Although EMLA was developed and approved for use on intact skin and mucosa, its use on lacerations has been studied, comparing favourably to TAC, but with lower anaesthetic efficacy compared with LET.13

A novel 4% lidocaine anaesthetic putty, which flows over a wound then creates an easily removable firm covering, has been developed and may be marketed in the future.14

Topical anaesthetics for disease entities and procedures

Topical anaesthetics can be a useful adjunct in the management of several disease entities and when performing certain procedures (table 3). While topical anaesthetics provide analgesia, they will be less helpful when anxiety is the primary contributor to the child's distress and should be combined with non-pharmacological cognitive behavioural techniques, distraction and anxiolysis as needed. Also, in some children, the distress of topical anaesthetic application may outweigh the benefits.

Table 3

Procedure and disease-specific applications for topical anaesthetics

Benzocaine intraoral spray is commonly used to facilitate intraoral procedures, benzocaine gels and liquids are sold over the counter for treatment of teething and stomatitis pain, and over-the-counter benzocaine topical sprays are sold to treat sunburn pain. Benzocaine-based prescription otic solution (Antipyrine and Benzocaine drops, brand name Auralgan) may decrease the pain of otitis media. The FDA released a warning regarding the risks of methemoglobinemia with benzocaine products in 2011, however.

Viscous lidocaine has been used to facilitate urethral catheterisation, and ear and nasal foreign body removal, and nebulised lidocaine for nasogastric tube placement. Uro-jet is a commercial device specifically made for injecting viscous lidocaine into the urethral meatus. Viscous lidocaine is also commonly mixed with liquid antacid and diphenhydramine to create a ‘magic mouthwash’ to treat the pain of stomatitis. This use has not been studied much, the evidence that is available does not support improved oral intake and there are concerns that children will swallow the ‘mouthwash’ and experience toxicity.15

Learning points

  • LET solution or gel is useful for laceration repair.

  • Viscous lidocaine may be used before urethral catheterisation.

  • Nebulised lidocaine may be used before nasogastric tube placement.

Adverse effects of topical anaesthetics

The primary adverse effects of consequence from systemic absorption of topical anaesthetic are cardiac and central nervous system (CNS). CNS symptoms include dizziness, headache, metallic taste, blurred vision and seizures. Seizures are treated as usual with benzodiazepines and other anticonvulsants. Cardiac symptoms include bradycardia, hypotension, dysrhythmias and even cardiac arrest. Standard paediatric resuscitation algorithms should be followed with the exception of avoidance of lidocaine and other class I antidysrhythmics. For severe refractory cardiac dysrhythmias, intralipid 20% 1.5 mL/kg over 1 min, then 0.25 mL/kg/min infusion, has been effective (http://lipidrescue.squarespace.com/).

Methemoglobinemia is another potentially serious adverse effect, seen primarily with EMLA (due to the prilocaine component) and benzocaine. Risk is very low overall (0.035% in a study of adults undergoing procedures16), but is slightly increased in young infants and when the patient receives other methemoglobin-forming drugs such as acetaminophen, sulfonamides, nitrous oxide, phenytoin and phenobarbital.1 Methemoglobinemia presents with cyanosis, low-pulse oximetry readings, altered mental status, dizziness, shortness of breath, and left untreated, may progress to coma. The antidote is methylene blue, which is converted in the body to leukomethylene, which acts as an electron donor to promote the conversion of the iron moiety of haemoglobin from the abnormal ferric (Fe3+) back to the normal ferrous (Fe2+) state.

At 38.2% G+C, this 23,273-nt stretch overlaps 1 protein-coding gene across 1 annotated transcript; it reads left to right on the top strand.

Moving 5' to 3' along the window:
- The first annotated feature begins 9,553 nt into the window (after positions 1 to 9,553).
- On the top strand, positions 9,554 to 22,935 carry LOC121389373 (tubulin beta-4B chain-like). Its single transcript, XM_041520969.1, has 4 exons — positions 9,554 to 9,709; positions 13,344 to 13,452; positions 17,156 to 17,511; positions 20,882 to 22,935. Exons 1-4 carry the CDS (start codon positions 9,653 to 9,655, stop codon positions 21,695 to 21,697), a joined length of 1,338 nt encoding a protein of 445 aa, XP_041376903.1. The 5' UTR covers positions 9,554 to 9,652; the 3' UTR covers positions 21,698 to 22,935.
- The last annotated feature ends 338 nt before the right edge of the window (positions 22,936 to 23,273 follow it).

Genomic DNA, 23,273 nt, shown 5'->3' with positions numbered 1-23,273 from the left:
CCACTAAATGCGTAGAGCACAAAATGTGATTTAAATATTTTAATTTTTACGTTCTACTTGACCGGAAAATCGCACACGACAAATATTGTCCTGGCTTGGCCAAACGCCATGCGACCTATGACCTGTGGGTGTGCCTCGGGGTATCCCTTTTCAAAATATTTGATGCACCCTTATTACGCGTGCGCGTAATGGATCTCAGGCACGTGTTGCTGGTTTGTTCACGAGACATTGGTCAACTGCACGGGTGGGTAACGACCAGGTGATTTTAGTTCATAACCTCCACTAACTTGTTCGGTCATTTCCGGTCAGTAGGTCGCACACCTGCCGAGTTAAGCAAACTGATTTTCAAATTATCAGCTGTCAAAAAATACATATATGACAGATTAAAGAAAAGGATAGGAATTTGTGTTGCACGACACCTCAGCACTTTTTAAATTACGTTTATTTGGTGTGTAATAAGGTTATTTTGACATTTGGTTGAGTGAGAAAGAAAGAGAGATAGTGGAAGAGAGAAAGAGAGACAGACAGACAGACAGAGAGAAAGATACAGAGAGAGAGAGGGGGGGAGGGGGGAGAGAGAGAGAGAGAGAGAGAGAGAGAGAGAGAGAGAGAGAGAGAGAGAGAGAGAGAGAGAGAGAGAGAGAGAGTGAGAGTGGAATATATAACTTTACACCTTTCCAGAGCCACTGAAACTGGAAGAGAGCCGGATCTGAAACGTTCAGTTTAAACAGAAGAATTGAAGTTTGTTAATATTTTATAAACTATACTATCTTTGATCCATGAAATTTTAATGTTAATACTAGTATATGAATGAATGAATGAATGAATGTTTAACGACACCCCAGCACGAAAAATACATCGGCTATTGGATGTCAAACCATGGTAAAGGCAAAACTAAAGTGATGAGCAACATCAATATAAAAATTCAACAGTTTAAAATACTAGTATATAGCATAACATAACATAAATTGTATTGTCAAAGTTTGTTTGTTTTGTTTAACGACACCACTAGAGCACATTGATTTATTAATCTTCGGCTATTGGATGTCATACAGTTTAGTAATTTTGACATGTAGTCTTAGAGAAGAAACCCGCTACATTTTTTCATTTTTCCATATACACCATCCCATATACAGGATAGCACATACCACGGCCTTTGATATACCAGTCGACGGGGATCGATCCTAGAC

Minor adverse effects are common and include local skin irritation, erythema, blanching if epinephrine is a component, oedema with amethocaine and vasoconstriction (EMLA) or vasodilation (amethocaine).

Conclusion

Topical anaesthetics are useful for a variety of skin-breaking procedures and also for the treatment of pain associated with several disease entities. A significant barrier to use is the time delay for effect; several methods to reduce this time are being explored. Serious adverse effects are uncommon, but when they do occur, primarily involve methemoglobinemia, cardiac and CNS symptoms.

Test your knowledge

  1. Which of the following will likely take the longest to produce skin anaesthesia?

    1. EMLA

    2. Amethocaine

    3. LMX

    4. Synera/Rapydan

    5. J-tip+lidocaine

  2. Which of the following is the best choice for laceration repair of a simple facial laceration on the cheek?

    1. EMLA

    2. Amethocaine

    3. TAC

    4. LET/LAT

    5. J-tip+lidocaine

  3. Which of the following is not a potential adverse effect of topical anaesthetic toxicity?

    1. Cardiac toxicity

    2. Seizures

    3. Apnoea

    4. Methemoglobinemia

    5. All of the above are potential adverse effects

  4. Which of the following is a recommended option for treatment of severe topical local anaesthetic cardiac toxicity?

    1. Procainamide

    2. Beta-blocker

    3. Disopyramide

    4. Intralipid

    5. Methylene blue

Answers to the quiz are on page 110.

Answers to the questions on page 109

  • 1 (A); 2 (D); 3 (C); 4 (D).

References

Footnotes

  • Competing interests None.

  • Provenance and peer review Commissioned; externally peer reviewed.